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Certainly, because during the historical period in which the book is patterned after, African Americans knew the consequences of associating with white women and would have no doubt, regardless of their educational background, refrained from intimacy. Furthermore, the fact that Atticus proved that Robinson could not have raped Mayella by pitching a ball to prove that one arm was useless proves that a false account was given. This evidence alone should have exonerated Robinson.
What's more, every one on the jury is aware of Tom's innocence. They, along with the judge, are too intelligent to believe that Tom is responsible for any damage to Mayella. Mayella herself confesses on the stand that she lured Tom in the house and she contradicts herself enough to make us aware that she has concoted the whole story. Jem sums it up best, after the verdict is announced:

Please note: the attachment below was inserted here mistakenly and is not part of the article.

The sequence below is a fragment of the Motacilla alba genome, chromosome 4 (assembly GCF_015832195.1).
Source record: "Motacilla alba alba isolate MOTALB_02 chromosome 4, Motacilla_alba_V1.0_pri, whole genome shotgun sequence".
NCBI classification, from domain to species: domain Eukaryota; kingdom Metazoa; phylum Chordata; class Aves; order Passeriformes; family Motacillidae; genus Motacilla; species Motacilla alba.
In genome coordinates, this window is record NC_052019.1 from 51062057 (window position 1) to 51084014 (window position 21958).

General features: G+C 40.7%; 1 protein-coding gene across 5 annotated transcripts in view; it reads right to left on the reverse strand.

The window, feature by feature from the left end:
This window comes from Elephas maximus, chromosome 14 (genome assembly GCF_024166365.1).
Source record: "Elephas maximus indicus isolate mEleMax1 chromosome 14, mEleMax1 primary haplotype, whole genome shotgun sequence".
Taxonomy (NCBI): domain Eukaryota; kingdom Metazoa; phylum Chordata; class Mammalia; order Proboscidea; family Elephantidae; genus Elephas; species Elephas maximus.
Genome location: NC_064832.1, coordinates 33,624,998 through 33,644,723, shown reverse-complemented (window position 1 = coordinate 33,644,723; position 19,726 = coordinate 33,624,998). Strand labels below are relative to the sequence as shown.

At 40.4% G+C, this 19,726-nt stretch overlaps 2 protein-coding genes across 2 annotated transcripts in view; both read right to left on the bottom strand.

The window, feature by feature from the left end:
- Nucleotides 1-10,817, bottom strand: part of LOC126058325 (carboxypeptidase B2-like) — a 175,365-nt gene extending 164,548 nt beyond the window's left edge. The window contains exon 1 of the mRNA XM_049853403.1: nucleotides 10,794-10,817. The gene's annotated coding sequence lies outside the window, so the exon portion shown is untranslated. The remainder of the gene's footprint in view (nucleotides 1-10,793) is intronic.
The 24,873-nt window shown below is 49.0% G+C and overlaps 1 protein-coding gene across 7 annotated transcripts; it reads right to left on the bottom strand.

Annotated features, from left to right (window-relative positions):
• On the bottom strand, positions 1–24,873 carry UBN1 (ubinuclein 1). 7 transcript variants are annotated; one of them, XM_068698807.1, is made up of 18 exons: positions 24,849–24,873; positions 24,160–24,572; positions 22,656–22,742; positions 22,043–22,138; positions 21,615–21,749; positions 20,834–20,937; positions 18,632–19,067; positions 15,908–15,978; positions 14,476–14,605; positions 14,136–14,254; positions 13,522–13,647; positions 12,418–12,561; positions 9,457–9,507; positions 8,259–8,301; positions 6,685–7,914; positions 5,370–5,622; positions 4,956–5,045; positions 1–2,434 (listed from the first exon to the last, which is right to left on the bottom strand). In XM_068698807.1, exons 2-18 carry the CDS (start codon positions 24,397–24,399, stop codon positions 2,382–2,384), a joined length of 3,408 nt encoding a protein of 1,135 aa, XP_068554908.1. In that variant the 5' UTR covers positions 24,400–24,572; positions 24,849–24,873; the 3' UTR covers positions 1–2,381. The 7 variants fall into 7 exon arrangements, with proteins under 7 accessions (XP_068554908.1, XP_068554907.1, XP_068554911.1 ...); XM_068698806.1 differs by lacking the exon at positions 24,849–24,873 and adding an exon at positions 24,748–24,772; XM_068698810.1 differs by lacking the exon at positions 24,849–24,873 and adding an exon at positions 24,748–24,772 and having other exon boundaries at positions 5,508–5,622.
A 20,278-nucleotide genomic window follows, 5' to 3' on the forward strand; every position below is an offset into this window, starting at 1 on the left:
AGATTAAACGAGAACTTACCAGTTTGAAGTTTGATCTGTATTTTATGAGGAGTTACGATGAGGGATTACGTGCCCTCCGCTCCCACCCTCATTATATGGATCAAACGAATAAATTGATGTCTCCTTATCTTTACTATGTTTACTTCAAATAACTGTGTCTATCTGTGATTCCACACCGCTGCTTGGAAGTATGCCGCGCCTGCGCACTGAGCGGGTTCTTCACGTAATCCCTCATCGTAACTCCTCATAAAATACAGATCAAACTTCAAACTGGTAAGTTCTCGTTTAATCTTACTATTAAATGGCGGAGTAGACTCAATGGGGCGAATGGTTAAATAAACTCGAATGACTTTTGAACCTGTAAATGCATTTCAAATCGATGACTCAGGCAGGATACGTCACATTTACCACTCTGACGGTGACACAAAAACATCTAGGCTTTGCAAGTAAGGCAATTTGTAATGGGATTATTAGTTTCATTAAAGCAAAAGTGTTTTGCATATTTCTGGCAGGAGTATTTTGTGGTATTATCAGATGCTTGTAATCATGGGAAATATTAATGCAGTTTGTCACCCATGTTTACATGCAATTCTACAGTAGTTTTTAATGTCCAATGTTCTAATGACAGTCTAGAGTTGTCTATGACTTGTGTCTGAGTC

"How could they do it, how could they?"
Absolutely! Any non-racist jury could not have convicted Tom. As Atticus points out, Tom's arm had been useless to him for many years due to a farming accident. It was impossible for Tom to have grabbed, choked and "taken advantage" of Mayella as she described.
Yes i would have had doubts i mean there was absolutely no medical evidence or anything i wouldn't have judged it right away!
Looking at that question from the time period of the novel might result in a different answer. If I had been on that jury, in that southern town, during those years, I would have known that Tom was innocent, but might not have had the fortitude to vote against the panel. That would have hung the jury. In that small town I would be shunned, beaten or worse by that group down at Old Sarum. It would have taken someone very powerful in the community to have taken a stand for a black man. Dolphus Raymond understood what he must do to have his lifestyle with a black woman. Very few people would want to be known as a drunk just to consort with blacks. Fewer still would want to have life as they knew it completely disrupted to stand on their principles. Atticus did not expect to win the case in town; he hoped to win on appeal where the judges could make their decision based upon the law, not their feelings, or pressure from their peers.
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